Application of principles to the present case

33. Applying these principles to the present case, there are two questions to be answered. First, what did the adjudicator in the second adjudication decide about Event 1176? And, second, is the dispute that was referred to the adjudicator in the eighth adjudication the same or substantially the same as the dispute decided by the adjudicator in the second adjudication about Event 1176?

34. In answering both these questions there is ample scope for misleading paraphrase and tendentious interpretation. In my judgment, the answer to both questions is to be found in the precise terms of adjudication referrals decisions themselves.

What did the adjudicator in the second adjudication decide about Event 1176?

35. The referred dispute in the second adjudication included Sisk's request for "a declaration as to the correct valuation of each of the items in dispute that have been referred to the adjudicator in this adjudication"; and one of the items in dispute was Event 1176. There can be no doubt that Sisk was asking the adjudicator to evaluate Event 1176 in the sum claimed or such other sum as he found to be proved and that Hitachi was asking him to find that the sums claimed were not proved to the necessary contractual standard: see [6] and [7] above.

36. The relevant passages of the adjudicator's decision are set out at [8] above. I accept that, taken in isolation, the passages at [83] and [89] of the decision speak of "my Valuation" and "the correct valuation of each of the items" in unqualified terms which, if taken in isolation, might suggest that the adjudicator had reached a conclusion on what was the correct value to be attributed to each Event for all purposes of the contract between the parties. However, those passages cannot be taken in isolation and must be taken in the overall context of the decision. Once that is done, the position becomes clear:

i) At [11] of the decision the adjudicator refined and qualified what he had decided by saying that the decision addressed "whether the items are Variations or matters for deduction, … and what the proper valuation is and sum due for the purposes of Application 6";

ii) At [46] he identified that in many cases the substantiating detail provided fell short of that required by clause 30.1 and said that "in such circumstances I have been unable to conclude a valuation for the purposes of Interim Application/Payment Notice 6. This is not to say that no value is due on a subsequent application, but rather, that none could be ascertained as due for this Application 6/Payment Notice 6." This clarifies that in many cases his decision was that there was a want of substantiating detail and that in such cases he had not concluded a valuation for the purposes of Interim Application/Payment Notice 6. In other words, he was not purporting to provide a valuation or any decision save that there was an absence of substantiating detail within the materials submitted to him. He expressly took a limited approach to the question referred to him: he did not purport to decide whether there was or was not any value in the Events where there was inadequate substantiation. He expressly left that question open and to be decided (if appropriate) at a later date on a subsequent application, which is an indication of his view of the limitations on what he was deciding but is not determinative of any issue that now falls to be decided;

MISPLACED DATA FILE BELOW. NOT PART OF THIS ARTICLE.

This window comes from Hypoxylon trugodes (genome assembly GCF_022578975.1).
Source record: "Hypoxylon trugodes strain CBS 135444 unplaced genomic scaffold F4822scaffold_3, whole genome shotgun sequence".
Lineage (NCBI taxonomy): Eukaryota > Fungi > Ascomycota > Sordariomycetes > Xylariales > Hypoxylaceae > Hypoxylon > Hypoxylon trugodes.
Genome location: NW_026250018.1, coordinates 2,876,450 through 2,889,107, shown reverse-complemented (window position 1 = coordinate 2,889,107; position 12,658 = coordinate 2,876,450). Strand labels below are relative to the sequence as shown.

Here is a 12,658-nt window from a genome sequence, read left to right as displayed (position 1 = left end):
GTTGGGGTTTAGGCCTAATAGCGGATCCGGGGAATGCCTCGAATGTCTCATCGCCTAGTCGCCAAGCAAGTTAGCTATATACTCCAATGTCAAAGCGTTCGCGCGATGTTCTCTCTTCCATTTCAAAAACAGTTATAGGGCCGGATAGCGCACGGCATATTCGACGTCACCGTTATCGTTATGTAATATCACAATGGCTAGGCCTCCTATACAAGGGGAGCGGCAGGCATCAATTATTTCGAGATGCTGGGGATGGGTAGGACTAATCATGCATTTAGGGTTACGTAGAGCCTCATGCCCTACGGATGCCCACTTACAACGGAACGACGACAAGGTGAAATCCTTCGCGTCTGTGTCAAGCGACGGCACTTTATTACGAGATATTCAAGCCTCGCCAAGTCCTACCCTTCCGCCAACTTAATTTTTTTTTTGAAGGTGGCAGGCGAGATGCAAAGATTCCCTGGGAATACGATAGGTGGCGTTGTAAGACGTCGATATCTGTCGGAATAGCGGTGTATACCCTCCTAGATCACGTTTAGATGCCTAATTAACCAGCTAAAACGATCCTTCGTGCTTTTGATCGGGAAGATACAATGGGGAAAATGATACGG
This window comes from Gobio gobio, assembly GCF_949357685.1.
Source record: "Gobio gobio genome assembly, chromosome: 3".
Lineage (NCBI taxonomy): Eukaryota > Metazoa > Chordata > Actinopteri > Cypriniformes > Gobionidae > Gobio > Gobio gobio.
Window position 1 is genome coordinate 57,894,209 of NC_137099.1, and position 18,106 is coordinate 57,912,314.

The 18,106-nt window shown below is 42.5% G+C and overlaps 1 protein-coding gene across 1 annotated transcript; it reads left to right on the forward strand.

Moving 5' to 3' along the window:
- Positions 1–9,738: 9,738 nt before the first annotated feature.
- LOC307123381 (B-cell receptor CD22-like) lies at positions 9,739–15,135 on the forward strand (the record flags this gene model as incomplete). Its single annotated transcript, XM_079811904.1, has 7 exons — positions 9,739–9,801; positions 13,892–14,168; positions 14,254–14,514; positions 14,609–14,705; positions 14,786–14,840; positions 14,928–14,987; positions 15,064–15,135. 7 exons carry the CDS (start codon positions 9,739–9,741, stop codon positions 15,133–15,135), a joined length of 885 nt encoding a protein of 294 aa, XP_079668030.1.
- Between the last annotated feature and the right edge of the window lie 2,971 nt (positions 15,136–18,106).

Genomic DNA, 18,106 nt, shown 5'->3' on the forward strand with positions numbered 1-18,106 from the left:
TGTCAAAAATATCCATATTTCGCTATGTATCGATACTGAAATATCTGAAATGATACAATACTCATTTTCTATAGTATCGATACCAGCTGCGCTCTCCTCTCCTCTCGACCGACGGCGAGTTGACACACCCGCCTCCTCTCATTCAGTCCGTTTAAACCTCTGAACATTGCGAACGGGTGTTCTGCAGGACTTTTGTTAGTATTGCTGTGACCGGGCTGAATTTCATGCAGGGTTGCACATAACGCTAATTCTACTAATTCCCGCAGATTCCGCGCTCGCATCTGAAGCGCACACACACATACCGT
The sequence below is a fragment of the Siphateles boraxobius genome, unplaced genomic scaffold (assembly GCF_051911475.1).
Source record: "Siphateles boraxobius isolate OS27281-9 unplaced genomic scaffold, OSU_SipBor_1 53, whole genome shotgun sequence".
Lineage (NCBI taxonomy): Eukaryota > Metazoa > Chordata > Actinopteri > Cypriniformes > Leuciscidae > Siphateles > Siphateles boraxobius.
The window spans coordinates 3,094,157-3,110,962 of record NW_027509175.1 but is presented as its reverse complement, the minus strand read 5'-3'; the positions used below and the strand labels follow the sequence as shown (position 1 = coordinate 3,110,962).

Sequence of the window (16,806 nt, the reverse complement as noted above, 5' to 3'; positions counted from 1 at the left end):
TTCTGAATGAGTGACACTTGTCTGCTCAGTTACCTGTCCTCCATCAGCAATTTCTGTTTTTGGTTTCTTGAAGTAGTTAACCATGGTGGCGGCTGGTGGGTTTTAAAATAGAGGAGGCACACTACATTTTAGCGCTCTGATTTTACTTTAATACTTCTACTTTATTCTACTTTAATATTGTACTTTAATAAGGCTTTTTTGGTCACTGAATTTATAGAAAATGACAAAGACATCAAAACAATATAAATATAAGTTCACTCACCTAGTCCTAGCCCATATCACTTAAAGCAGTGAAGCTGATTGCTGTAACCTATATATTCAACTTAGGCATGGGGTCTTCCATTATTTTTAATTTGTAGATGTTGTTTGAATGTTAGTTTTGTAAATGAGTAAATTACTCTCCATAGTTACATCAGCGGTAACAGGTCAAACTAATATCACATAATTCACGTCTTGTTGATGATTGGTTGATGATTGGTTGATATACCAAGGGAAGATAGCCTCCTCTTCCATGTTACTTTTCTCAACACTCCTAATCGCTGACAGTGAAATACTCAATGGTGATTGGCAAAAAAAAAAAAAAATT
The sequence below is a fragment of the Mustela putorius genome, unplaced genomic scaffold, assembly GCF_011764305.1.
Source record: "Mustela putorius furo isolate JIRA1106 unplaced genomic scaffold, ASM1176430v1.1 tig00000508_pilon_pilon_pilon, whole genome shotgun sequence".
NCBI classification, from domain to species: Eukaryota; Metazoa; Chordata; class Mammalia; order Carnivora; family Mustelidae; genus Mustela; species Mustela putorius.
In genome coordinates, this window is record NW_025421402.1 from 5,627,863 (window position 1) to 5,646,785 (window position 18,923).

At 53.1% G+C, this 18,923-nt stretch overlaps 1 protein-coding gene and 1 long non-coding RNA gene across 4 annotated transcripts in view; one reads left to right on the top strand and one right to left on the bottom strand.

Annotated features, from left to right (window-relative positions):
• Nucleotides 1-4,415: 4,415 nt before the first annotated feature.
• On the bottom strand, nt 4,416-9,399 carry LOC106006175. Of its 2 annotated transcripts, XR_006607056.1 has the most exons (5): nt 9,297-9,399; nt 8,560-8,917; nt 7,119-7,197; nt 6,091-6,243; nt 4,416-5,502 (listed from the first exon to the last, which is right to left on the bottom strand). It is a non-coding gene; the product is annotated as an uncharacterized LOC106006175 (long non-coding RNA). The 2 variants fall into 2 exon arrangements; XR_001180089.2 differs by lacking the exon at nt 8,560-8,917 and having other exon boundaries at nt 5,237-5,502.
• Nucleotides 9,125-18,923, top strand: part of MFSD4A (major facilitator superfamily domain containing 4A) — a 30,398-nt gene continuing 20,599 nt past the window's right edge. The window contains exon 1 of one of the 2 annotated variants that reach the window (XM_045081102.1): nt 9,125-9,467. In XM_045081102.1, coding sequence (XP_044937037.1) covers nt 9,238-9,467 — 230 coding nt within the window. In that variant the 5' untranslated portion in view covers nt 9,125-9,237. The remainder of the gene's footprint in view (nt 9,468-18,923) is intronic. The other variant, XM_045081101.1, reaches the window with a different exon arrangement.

iii) In Appendix 1 under "Adjudicator's Decision" for Event 1176 he decided that Event 1176 was a variation that required valuation; but he put it in the category of cases where the evidence provided was insufficient to satisfy the requirements of Clause 30.1 for substantiating value. He then said expressly that he had insufficient details to value the works and "hence for the purposes of Payment Notice 6 my value is £nil."

37. The combined effect of these passages makes clear that the adjudicator expressly declined to take a view or make a decision about the proper value that could or should be attributed to Event 1176. His "value" of "£nil" was not a valuation of the variation as such; the figure "£nil" was merely the consequence of the lack of substantiation before him and was not intended to express any view about or to decide whether Sisk had incurred Cost and Expense for which they should be reimbursed in due course.

38. My answer to the first question (which could be expressed differently but with the same essential meaning) is that the adjudicator in the second adjudication:

i) Decided that Event 1176 was a variation that required valuation;

ii) For want of evidence decided that no sum was payable to Sisk pursuant to Payment Application 6 for Event 1176; but

iii) Did not decide the valuation of Event 1176 for any other purposes than in the context of the claim pursuant to Payment Application 6.

Is the dispute that was referred to the adjudicator in the eighth adjudication the same or substantially the same as the dispute decided by the adjudicator in the second adjudication about Event 1176?